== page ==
Judge dismisses lawsuit challenging Parson's appointment of Lt. Gov. Mike Kehoe

A Cole County circuit judge dismissed a lawsuit Wednesday challenging the appointment of Missouri Lt. Gov. Mike Kehoe. (File)

A judge has dismissed a lawsuit challenging Missouri Gov. Mike Parson's apppointment of Mike Kehoe as lieutenant governor.

Cole County Circuit Judge Jon Beetem released the order Wednesday, saying the lawsuit filed by Darrell Cope and the Missouri Democratic Party was dismissed with prejudice. Beetem ruled the only people who can seek a ruling that would eject an official from office are government attorneys, such as the attorney general or a county prosecutor. The plaintiffs changed their request at the last minute to a declaratory judgment, but Beetem said this meant asking the court for an advisory opinion, which it can't give.

“When I was sworn-in as lieutenant governor on June 18th, I pledged to Governor Parson and the people of Missouri that I would work to improve the state through infrastructure and work-force development," Kehoe said in a statement. "Since then, I have visited state departments throughout central Missouri, met with community and business leaders across the state, and begun the process of integrating myself with the numerous boards and commissions on which I will serve. I have consistently indicated I believe the governor has the authority to appoint a lieutenant governor, but I have also repeatedly said that I will abide by the court’s decision on this matter.

"I am grateful for, and agree with, Judge Beetem’s ruling and look forward to continuing to work on behalf of all Missourians."

The lieutenant governor's office became vacant on June 1 when then-Lt. Gov. Mike Parson became governor upon Eric Greitens' resignation. Parson appointed Kehoe lieutenant governor on June 18. According to the lieutenant governor's office, Kehoe is the second lieutenant governor ever to be appointed in state history.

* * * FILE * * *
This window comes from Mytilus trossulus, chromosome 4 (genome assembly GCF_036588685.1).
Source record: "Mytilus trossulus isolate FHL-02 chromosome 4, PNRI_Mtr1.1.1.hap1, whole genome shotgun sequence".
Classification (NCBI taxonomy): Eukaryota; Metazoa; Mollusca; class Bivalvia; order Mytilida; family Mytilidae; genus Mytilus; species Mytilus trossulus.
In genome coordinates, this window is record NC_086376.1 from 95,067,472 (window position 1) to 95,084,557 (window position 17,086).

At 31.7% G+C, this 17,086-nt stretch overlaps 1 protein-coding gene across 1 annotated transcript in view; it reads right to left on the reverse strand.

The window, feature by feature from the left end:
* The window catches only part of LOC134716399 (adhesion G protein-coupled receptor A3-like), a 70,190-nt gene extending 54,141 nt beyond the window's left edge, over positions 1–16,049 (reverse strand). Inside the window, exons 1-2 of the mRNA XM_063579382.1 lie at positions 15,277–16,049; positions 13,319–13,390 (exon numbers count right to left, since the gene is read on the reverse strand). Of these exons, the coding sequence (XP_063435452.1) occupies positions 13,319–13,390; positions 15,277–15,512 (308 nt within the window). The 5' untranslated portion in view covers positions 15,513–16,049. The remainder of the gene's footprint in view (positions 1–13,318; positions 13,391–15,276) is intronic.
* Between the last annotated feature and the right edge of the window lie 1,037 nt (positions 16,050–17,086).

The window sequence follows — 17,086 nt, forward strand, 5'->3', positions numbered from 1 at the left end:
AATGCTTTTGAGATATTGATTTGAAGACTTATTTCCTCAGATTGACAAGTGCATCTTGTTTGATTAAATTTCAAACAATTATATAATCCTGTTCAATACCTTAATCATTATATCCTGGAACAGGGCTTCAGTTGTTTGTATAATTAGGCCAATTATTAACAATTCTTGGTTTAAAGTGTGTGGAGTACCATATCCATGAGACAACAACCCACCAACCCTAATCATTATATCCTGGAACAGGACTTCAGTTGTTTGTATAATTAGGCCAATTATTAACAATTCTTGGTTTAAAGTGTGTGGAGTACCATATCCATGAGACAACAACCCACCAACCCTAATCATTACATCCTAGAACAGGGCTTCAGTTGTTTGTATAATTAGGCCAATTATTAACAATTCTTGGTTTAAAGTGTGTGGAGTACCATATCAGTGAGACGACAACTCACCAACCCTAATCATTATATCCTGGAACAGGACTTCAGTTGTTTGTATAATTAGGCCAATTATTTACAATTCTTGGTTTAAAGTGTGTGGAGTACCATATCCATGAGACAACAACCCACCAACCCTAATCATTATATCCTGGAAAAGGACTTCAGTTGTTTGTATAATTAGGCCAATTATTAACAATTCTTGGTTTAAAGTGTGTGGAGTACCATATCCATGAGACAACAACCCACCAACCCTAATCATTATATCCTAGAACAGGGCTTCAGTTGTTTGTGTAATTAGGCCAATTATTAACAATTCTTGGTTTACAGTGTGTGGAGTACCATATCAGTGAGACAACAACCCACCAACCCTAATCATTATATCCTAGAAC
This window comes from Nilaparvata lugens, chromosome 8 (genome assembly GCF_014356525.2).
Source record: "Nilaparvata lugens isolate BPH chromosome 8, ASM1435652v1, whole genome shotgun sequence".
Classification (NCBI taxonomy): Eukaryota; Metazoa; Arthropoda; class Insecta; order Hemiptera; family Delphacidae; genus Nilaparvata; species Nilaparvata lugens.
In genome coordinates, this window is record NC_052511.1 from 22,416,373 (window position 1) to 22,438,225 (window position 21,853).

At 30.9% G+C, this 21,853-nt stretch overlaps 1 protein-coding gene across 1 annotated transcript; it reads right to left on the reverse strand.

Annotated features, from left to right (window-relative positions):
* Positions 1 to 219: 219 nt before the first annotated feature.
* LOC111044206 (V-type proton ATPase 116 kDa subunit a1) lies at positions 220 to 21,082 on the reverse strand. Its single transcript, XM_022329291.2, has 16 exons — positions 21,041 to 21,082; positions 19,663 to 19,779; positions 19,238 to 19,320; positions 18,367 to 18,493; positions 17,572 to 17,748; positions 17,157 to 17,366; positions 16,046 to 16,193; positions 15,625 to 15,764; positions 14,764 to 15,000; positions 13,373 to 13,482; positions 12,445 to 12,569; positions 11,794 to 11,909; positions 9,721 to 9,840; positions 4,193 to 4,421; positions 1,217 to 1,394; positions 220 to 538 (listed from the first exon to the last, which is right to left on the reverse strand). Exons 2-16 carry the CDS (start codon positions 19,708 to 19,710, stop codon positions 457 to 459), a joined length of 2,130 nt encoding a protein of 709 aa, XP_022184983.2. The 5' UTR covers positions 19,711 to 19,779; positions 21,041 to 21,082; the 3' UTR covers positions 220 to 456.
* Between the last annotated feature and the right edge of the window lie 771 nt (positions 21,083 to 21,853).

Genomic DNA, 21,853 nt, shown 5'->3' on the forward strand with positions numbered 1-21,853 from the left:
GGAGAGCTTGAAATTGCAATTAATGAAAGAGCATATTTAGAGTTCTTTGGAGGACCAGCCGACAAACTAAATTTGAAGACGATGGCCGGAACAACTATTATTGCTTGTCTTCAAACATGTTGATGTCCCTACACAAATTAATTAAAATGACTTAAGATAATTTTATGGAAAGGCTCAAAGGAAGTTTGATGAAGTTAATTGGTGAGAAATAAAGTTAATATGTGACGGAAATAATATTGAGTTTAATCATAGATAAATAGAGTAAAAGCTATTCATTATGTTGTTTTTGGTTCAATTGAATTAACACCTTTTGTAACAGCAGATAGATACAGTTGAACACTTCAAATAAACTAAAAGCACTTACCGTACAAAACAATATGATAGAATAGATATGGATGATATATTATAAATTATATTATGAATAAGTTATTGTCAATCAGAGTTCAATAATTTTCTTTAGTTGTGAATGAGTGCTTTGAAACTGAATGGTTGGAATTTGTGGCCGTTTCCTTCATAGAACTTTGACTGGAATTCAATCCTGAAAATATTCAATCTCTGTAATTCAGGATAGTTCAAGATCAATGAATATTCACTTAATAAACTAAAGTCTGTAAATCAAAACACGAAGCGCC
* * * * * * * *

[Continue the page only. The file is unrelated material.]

Article 4, Section 4 of the Missouri Constitution gives the governor the authority to fill all vacancies in public offices "unless otherwise provided by law." State law lists several offices to which the governor cannot appoint people. The lieutenant governor's office is listed, but state law doesn't provide any other method for filling the office. Beetem ruled this lack of another remedy meant the governor has the authority fill the office.

To read the judgement, read the document below.

Parson released the following statement, approving of the ruling.

“We applaud the Court’s expedient decision to dismiss the plaintiffs’ case regarding the Governor’s appointment authority. This affirms our position as well as the position of previous Governors from both parties. We look forward to continuing our work with Lieutenant Governor Kehoe and also commend the work of Attorney General Josh Hawley’s office in effectively arguing the merits of this case on an important constitutional issue.”

The Missouri Democratic Party stated it believed Missourians deserve an opportunity to vote for a lieutenant governor, and that it is considering appealing the decision.

Editor's Note: The story has been updated with statements from Parson, Kehoe and the Missouri Democratic Party.

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